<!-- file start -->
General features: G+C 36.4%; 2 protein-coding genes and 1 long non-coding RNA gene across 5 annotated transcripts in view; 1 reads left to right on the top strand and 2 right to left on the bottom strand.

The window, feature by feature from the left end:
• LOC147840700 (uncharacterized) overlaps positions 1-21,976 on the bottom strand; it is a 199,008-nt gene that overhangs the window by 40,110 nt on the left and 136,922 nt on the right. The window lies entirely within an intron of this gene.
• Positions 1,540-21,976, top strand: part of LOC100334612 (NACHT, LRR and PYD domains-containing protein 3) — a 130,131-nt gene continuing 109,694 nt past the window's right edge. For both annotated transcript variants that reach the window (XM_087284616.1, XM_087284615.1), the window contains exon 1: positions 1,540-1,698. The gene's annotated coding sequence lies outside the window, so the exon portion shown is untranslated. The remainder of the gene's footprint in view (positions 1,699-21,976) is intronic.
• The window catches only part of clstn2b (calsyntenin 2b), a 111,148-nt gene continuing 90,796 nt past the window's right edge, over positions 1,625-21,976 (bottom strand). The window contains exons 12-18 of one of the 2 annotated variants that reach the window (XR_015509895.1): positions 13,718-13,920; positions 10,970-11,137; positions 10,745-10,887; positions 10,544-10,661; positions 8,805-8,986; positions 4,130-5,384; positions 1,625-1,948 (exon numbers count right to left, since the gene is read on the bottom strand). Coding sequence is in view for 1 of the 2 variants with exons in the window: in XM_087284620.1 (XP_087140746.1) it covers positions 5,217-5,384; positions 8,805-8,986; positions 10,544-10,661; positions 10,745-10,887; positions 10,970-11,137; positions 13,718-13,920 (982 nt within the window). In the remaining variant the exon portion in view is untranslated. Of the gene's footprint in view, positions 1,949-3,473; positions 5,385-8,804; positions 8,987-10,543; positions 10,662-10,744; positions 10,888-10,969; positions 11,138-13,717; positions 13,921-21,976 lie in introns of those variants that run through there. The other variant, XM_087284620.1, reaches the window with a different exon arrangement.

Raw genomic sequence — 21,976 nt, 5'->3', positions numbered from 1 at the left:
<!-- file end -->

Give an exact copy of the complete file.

General features: G+C 36.4%; 2 protein-coding genes and 1 long non-coding RNA gene across 5 annotated transcripts in view; 1 reads left to right on the top strand and 2 right to left on the bottom strand.

The window, feature by feature from the left end:
• LOC147840700 (uncharacterized) overlaps positions 1-21,976 on the bottom strand; it is a 199,008-nt gene that overhangs the window by 40,110 nt on the left and 136,922 nt on the right. The window lies entirely within an intron of this gene.
• Positions 1,540-21,976, top strand: part of LOC100334612 (NACHT, LRR and PYD domains-containing protein 3) — a 130,131-nt gene continuing 109,694 nt past the window's right edge. For both annotated transcript variants that reach the window (XM_087284616.1, XM_087284615.1), the window contains exon 1: positions 1,540-1,698. The gene's annotated coding sequence lies outside the window, so the exon portion shown is untranslated. The remainder of the gene's footprint in view (positions 1,699-21,976) is intronic.
• The window catches only part of clstn2b (calsyntenin 2b), a 111,148-nt gene continuing 90,796 nt past the window's right edge, over positions 1,625-21,976 (bottom strand). The window contains exons 12-18 of one of the 2 annotated variants that reach the window (XR_015509895.1): positions 13,718-13,920; positions 10,970-11,137; positions 10,745-10,887; positions 10,544-10,661; positions 8,805-8,986; positions 4,130-5,384; positions 1,625-1,948 (exon numbers count right to left, since the gene is read on the bottom strand). Coding sequence is in view for 1 of the 2 variants with exons in the window: in XM_087284620.1 (XP_087140746.1) it covers positions 5,217-5,384; positions 8,805-8,986; positions 10,544-10,661; positions 10,745-10,887; positions 10,970-11,137; positions 13,718-13,920 (982 nt within the window). In the remaining variant the exon portion in view is untranslated. Of the gene's footprint in view, positions 1,949-3,473; positions 5,385-8,804; positions 8,987-10,543; positions 10,662-10,744; positions 10,888-10,969; positions 11,138-13,717; positions 13,921-21,976 lie in introns of those variants that run through there. The other variant, XM_087284620.1, reaches the window with a different exon arrangement.

Raw genomic sequence — 21,976 nt, 5'->3', positions numbered from 1 at the left: